I’ll finish there for now, but I’d love to hear your thoughts on this, and any suggestions you have on how we can help in making the church a place of hope and healing for the wounded.

In the meantime, if this is an issue that affects you or someone you love, I would strongly recommend checking out Journey To Heal by Crystal Sutherland.  You can find it on Amazon at these links :UK, US, and you can find out more about Journey To Heal Ministries here.


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53 thoughts on “A Call To Help The Wounded

  1. Lesley,
    Sadly, there are a lot of issues that the church just know how to handle or what to do. Mental illness, abuse within marriage, and certainly child sexual abuse are three that readily come to mind. It takes effort to educate one’s self and walk a mile in someone else’s shoes. The statistics you listed are terrible…one’s the church can’t ignore. Thank you for raising our awareness toward this important issue that the church tends to sweep under the rug.
    Blessings in your work and sharing so that others may know,
    Bev xx

    Liked by 1 person

    1. Bev, it’s so true that sadly it is the same for a lot of other issues too. We really need to put in the effort to face up to these things and look at what we can do to help. Blessings to you too!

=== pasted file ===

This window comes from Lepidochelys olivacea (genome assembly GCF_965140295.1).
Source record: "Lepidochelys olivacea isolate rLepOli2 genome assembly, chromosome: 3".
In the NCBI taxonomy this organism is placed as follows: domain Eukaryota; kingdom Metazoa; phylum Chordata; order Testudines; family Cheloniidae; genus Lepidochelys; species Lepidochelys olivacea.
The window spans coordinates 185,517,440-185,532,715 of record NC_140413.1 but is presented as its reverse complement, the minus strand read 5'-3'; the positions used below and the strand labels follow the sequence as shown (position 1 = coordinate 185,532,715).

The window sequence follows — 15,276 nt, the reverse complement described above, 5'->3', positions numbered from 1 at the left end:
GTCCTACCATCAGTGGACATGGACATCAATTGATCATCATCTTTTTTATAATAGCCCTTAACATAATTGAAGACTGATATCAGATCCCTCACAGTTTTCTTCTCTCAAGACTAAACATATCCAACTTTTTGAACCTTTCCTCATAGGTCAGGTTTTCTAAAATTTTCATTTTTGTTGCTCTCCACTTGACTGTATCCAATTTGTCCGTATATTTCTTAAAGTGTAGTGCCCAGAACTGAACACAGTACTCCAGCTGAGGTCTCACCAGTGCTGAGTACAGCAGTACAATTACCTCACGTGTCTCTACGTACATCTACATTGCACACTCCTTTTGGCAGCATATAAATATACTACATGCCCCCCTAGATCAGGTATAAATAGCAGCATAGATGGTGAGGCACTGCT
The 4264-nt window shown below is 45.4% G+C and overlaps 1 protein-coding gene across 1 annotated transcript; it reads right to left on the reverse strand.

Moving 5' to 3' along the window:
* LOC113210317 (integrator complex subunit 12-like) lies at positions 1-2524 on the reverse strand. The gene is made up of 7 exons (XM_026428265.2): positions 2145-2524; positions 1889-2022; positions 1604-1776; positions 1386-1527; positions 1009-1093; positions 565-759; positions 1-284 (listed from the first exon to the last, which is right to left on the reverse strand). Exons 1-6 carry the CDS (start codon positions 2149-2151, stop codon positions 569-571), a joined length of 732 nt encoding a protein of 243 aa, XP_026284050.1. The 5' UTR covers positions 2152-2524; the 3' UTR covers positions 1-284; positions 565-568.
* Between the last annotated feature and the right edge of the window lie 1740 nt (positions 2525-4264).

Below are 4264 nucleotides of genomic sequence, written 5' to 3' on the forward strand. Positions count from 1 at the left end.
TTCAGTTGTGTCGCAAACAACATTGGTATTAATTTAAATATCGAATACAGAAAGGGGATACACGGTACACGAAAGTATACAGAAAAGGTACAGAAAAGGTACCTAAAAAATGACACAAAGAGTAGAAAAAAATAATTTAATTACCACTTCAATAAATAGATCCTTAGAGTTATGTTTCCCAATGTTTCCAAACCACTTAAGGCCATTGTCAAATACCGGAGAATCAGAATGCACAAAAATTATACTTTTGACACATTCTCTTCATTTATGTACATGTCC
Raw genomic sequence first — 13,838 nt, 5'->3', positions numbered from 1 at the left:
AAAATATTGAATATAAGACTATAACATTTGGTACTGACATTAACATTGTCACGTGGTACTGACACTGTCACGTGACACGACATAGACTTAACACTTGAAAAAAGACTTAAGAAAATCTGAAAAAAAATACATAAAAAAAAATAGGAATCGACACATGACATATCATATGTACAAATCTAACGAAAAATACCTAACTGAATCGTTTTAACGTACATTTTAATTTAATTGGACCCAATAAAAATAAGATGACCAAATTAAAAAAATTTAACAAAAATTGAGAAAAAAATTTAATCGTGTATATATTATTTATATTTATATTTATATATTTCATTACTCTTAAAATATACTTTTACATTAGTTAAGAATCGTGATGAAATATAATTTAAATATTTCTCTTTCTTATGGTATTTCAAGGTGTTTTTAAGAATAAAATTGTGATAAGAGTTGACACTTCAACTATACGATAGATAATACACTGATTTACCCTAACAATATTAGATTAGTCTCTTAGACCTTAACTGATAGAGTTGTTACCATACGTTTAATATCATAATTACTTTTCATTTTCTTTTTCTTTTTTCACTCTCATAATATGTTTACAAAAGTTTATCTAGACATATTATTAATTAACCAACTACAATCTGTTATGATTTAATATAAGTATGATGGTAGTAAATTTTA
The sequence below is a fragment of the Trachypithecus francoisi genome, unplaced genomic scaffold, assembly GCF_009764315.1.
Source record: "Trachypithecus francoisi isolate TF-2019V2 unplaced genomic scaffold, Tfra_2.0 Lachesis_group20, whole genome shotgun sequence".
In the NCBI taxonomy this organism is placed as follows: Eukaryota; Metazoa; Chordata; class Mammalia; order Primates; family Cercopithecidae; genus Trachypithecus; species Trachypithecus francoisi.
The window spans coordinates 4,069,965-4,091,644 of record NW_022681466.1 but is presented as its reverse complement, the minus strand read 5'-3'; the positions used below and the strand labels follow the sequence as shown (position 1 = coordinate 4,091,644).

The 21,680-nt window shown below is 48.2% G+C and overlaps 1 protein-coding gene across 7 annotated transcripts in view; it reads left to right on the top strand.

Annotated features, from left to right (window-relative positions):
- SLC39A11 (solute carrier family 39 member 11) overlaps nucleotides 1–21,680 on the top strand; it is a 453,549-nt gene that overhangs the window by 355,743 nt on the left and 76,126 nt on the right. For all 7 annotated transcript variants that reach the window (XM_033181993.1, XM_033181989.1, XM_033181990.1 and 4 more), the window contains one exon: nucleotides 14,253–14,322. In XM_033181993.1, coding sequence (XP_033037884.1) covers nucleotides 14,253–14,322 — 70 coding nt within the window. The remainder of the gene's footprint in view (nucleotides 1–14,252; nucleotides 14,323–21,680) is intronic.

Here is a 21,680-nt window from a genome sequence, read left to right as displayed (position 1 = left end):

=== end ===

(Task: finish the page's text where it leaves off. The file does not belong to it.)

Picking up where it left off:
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  2. I am a “me too” as well as about 16 years working with victims of abuse. This post was so beautiful, the way you described so many who look the other way. It takes bravery not to look the other way, brave love. May our times change.

    Liked by 1 person

  3. Thanks for sharing this information, Lesley. Too often we want to look away because it is so painful; we’d rather not think about it. But we need to shine a light in the dark corners because we find hurting people there. 😦

    Liked by 1 person

  4. Good morning, Lesley, I think sexual abuse is a “secret sin” that has grieved God’s heart from the beginning of time, for rape is documented in the Old Testament. And if His church is not exposing, teaching, comforting, and leading all involved to the Cross, then He is beyond grieved. I have written about sexual abuse some. Though it never happened to me, my spirit senses the burden of those I love who have suffered. Thank you for this post. May God bless you and your heart that breaks as His does.

    Liked by 1 person

    1. Thanks, Theresa! Yes, the numbers are frightening and I think many of those church members have never spoken about it but carry these wounds inside them. I would love the church to be a place where these things can be brought into the light and people can find healing.